Having a population with a high percentage of college graduates is one important predictor of economic growth for cities, states and countries. Yet, over the past 30 years the United States fell from first to 14th in the world in percent of degree holders.
Connecticut is not immune from such concerns. Although historically one of the richest states, the gap between the haves and have-nots is ever increasing. Although still fourth in the percentage of adults with a college degree, we are 19th in the percentage of the population with a high school diploma. Of greater concern, we are below the national average, and 37th of all states, in the percentage of 18- to 24-year-olds enrolled in college.
These trends need to change. To substantially modify the percentage of the adults with degrees in Connecticut, either we need to greatly increase the number of degree holders we import or, more appropriate, educate a much higher percentage of Connecticut residents.
How is that possible? Real change will not occur by trading students among existing institutions. For example, 300 more students enrolling at the University of Connecticut is a good thing for the state, unless concurrently there is a reduction of 300 students at other state institutions. There must be an across-the-board increase of student participation in post-secondary education.
My purpose is not to complain about additional resources allocated by the state to the University of Connecticut. I think it may be money well spent, and time will tell.
Yet, trading students among institutions will not benefit the people, nor the state. There is another side to the degree completion equation that is equally important: growing the Connecticut State Colleges and Universities system. Formed by Gov. Dannel P. Malloy in 2011, this system brought four universities, 12 community colleges and one online college into an entity governed by one board. As an idea, it is neither good nor bad; it can only be judged in value by the results achieved by each school.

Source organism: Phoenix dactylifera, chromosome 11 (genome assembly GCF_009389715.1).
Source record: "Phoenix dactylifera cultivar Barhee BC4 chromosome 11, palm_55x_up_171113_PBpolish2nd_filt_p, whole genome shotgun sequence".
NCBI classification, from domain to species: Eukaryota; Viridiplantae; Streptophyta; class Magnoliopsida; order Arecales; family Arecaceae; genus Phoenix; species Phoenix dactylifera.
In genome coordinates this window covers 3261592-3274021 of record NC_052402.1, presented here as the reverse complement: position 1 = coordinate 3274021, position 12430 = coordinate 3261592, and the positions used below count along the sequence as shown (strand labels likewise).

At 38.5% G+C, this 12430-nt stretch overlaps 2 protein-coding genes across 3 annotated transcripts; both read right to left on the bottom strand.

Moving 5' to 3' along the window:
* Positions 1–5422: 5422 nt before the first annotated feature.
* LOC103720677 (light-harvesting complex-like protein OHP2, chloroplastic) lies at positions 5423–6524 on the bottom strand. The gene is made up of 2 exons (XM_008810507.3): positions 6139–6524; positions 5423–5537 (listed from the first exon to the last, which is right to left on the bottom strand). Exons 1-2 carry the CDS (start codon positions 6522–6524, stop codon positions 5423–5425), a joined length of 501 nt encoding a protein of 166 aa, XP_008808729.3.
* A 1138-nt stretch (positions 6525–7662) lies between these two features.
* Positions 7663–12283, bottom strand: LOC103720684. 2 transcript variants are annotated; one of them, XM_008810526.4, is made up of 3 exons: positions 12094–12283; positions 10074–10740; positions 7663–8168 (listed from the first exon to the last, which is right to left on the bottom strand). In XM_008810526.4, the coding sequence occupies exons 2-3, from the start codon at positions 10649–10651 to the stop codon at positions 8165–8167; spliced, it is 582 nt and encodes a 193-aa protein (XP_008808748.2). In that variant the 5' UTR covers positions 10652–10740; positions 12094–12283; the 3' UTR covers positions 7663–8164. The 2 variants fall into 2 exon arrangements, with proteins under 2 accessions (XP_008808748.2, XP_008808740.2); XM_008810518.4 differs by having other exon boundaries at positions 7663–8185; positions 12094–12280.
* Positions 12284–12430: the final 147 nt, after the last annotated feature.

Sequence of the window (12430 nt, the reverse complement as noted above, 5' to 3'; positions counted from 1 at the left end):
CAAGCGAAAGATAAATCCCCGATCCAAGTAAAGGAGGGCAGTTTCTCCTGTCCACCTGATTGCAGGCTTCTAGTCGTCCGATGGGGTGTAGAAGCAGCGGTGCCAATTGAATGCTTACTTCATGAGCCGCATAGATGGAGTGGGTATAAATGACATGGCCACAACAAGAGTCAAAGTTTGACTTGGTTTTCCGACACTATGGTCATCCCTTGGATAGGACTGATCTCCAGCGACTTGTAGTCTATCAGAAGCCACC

Has the percentage of college graduates in the Connecticut workforce increased? Has the college participation gap between students of color and white students been reduced? Has the pipeline of students beginning in Connecticut's community colleges and transferring to the state universities increased? So, has the plan worked? It hasn't yet — but, yes, it can.
For these benefits to be realized, certain things must occur:
1. Stop complaining and blaming the merger of institutions for every problem in Connecticut higher education, many of which existed before the merger.
2. Stop the musical chairs of leadership at the top of the system. In the 28 months since Feb. 27, 2011, I have reported to six different chancellors/presidents, two boards and three chairmen. We must put our full support behind Gregory Gray as leader of our system.
3. Stop coveting what others have received, as it most likely has been well deserved.
4. Start building the plan to realize the immense potential of the largest university system in the state, with approximately 95,000 students.
5. Start taking full advantage of the state's only public online university.
6. Recognize that the best way to increase the percentage of college graduates is by working with the demographic groups with the most room for improvement.
The future at Central Connecticut State University is bright. We are one of the least expensive and highest quality educational alternatives available to Connecticut residents. Our student body is 95 percent Connecticut residents. Our graduation rate has increased by 12 percent in recent years. The value of our endowment from private gifts has almost tripled since 2005. The amount of financial aid awarded has almost doubled to more than $95 million a year. We are ranked 17th in the nation in closing the graduation gap between blacks and whites. Many of the same things can be said for our 16 colleague institutions in the colleges and universities system.
It is time for a Connecticut State Colleges and Universities system plan designed to grow the economy and to lead the way to a better quality of life for all Connecticut citizens.
Jack Miller is president of Central Connecticut State University.Copyright © 2015, The Baltimore Sun